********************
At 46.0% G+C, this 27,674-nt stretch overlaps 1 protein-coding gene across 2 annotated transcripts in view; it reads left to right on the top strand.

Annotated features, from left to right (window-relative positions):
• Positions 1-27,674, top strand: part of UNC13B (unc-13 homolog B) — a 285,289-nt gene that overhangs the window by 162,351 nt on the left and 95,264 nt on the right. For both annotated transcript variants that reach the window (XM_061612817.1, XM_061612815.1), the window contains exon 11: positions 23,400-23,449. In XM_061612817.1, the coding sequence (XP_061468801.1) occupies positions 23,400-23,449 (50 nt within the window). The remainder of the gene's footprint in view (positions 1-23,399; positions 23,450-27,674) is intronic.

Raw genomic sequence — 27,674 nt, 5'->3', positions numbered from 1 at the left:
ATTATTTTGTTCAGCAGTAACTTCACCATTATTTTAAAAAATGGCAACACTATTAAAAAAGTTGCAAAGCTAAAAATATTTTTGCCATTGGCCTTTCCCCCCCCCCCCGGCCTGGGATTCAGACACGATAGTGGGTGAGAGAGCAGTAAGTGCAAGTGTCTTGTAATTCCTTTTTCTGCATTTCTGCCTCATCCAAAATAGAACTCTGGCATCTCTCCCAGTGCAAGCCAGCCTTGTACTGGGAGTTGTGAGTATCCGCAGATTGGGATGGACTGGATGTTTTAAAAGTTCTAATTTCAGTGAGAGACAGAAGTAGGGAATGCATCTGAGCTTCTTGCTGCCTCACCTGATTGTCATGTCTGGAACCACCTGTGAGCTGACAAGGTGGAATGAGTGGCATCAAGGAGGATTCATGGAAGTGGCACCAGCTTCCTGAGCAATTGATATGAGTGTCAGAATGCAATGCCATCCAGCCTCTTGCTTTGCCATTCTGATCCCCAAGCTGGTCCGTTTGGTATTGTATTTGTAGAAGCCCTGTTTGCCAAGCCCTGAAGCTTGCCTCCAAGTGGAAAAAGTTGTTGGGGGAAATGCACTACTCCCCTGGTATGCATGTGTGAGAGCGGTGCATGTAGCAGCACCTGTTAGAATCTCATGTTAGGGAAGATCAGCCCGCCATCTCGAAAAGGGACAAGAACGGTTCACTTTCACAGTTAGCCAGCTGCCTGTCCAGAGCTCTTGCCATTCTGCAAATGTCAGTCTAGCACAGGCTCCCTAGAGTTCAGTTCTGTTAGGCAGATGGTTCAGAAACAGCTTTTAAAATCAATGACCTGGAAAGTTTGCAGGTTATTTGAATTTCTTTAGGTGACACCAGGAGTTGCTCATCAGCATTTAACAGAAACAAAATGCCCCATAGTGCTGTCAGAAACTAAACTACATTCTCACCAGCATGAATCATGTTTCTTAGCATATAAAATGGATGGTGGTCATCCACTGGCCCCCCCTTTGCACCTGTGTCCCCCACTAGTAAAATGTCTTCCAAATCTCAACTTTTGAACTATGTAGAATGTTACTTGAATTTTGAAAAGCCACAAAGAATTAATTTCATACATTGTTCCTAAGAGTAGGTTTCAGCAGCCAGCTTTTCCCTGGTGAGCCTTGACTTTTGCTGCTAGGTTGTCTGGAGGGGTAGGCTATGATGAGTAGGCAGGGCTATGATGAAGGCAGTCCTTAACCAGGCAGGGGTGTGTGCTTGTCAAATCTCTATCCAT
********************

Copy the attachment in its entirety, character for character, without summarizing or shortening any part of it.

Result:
At 46.0% G+C, this 27,674-nt stretch overlaps 1 protein-coding gene across 2 annotated transcripts in view; it reads left to right on the top strand.

Annotated features, from left to right (window-relative positions):
• Positions 1-27,674, top strand: part of UNC13B (unc-13 homolog B) — a 285,289-nt gene that overhangs the window by 162,351 nt on the left and 95,264 nt on the right. For both annotated transcript variants that reach the window (XM_061612817.1, XM_061612815.1), the window contains exon 11: positions 23,400-23,449. In XM_061612817.1, the coding sequence (XP_061468801.1) occupies positions 23,400-23,449 (50 nt within the window). The remainder of the gene's footprint in view (positions 1-23,399; positions 23,450-27,674) is intronic.

Raw genomic sequence — 27,674 nt, 5'->3', positions numbered from 1 at the left:
ATTATTTTGTTCAGCAGTAACTTCACCATTATTTTAAAAAATGGCAACACTATTAAAAAAGTTGCAAAGCTAAAAATATTTTTGCCATTGGCCTTTCCCCCCCCCCCCGGCCTGGGATTCAGACACGATAGTGGGTGAGAGAGCAGTAAGTGCAAGTGTCTTGTAATTCCTTTTTCTGCATTTCTGCCTCATCCAAAATAGAACTCTGGCATCTCTCCCAGTGCAAGCCAGCCTTGTACTGGGAGTTGTGAGTATCCGCAGATTGGGATGGACTGGATGTTTTAAAAGTTCTAATTTCAGTGAGAGACAGAAGTAGGGAATGCATCTGAGCTTCTTGCTGCCTCACCTGATTGTCATGTCTGGAACCACCTGTGAGCTGACAAGGTGGAATGAGTGGCATCAAGGAGGATTCATGGAAGTGGCACCAGCTTCCTGAGCAATTGATATGAGTGTCAGAATGCAATGCCATCCAGCCTCTTGCTTTGCCATTCTGATCCCCAAGCTGGTCCGTTTGGTATTGTATTTGTAGAAGCCCTGTTTGCCAAGCCCTGAAGCTTGCCTCCAAGTGGAAAAAGTTGTTGGGGGAAATGCACTACTCCCCTGGTATGCATGTGTGAGAGCGGTGCATGTAGCAGCACCTGTTAGAATCTCATGTTAGGGAAGATCAGCCCGCCATCTCGAAAAGGGACAAGAACGGTTCACTTTCACAGTTAGCCAGCTGCCTGTCCAGAGCTCTTGCCATTCTGCAAATGTCAGTCTAGCACAGGCTCCCTAGAGTTCAGTTCTGTTAGGCAGATGGTTCAGAAACAGCTTTTAAAATCAATGACCTGGAAAGTTTGCAGGTTATTTGAATTTCTTTAGGTGACACCAGGAGTTGCTCATCAGCATTTAACAGAAACAAAATGCCCCATAGTGCTGTCAGAAACTAAACTACATTCTCACCAGCATGAATCATGTTTCTTAGCATATAAAATGGATGGTGGTCATCCACTGGCCCCCCCTTTGCACCTGTGTCCCCCACTAGTAAAATGTCTTCCAAATCTCAACTTTTGAACTATGTAGAATGTTACTTGAATTTTGAAAAGCCACAAAGAATTAATTTCATACATTGTTCCTAAGAGTAGGTTTCAGCAGCCAGCTTTTCCCTGGTGAGCCTTGACTTTTGCTGCTAGGTTGTCTGGAGGGGTAGGCTATGATGAGTAGGCAGGGCTATGATGAAGGCAGTCCTTAACCAGGCAGGGGTGTGTGCTTGTCAAATCTCTATCCAT